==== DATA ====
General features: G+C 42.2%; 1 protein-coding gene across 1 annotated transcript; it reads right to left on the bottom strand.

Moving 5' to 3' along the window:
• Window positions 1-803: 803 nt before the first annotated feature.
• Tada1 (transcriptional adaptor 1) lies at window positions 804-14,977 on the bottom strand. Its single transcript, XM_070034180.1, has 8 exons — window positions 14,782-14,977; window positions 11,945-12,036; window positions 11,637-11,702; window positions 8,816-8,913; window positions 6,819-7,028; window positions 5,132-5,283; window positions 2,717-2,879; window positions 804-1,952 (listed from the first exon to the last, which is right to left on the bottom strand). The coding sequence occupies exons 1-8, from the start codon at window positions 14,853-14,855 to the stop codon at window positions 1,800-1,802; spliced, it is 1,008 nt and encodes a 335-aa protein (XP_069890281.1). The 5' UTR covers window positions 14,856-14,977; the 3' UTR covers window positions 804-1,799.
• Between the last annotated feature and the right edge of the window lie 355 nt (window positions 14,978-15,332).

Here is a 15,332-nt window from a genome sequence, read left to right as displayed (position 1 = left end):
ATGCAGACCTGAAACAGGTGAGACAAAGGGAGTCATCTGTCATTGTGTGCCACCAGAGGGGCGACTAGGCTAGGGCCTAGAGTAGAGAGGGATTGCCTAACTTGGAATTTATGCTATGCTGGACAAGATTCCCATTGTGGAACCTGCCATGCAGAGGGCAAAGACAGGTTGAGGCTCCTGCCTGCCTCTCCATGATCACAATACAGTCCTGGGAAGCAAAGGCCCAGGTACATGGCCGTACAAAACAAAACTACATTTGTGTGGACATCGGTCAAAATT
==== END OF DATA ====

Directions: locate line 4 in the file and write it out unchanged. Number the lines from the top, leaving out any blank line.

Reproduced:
• Tada1 (transcriptional adaptor 1) lies at window positions 804-14,977 on the bottom strand. Its single transcript, XM_070034180.1, has 8 exons — window positions 14,782-14,977; window positions 11,945-12,036; window positions 11,637-11,702; window positions 8,816-8,913; window positions 6,819-7,028; window positions 5,132-5,283; window positions 2,717-2,879; window positions 804-1,952 (listed from the first exon to the last, which is right to left on the bottom strand). The coding sequence occupies exons 1-8, from the start codon at window positions 14,853-14,855 to the stop codon at window positions 1,800-1,802; spliced, it is 1,008 nt and encodes a 335-aa protein (XP_069890281.1). The 5' UTR covers window positions 14,856-14,977; the 3' UTR covers window positions 804-1,799.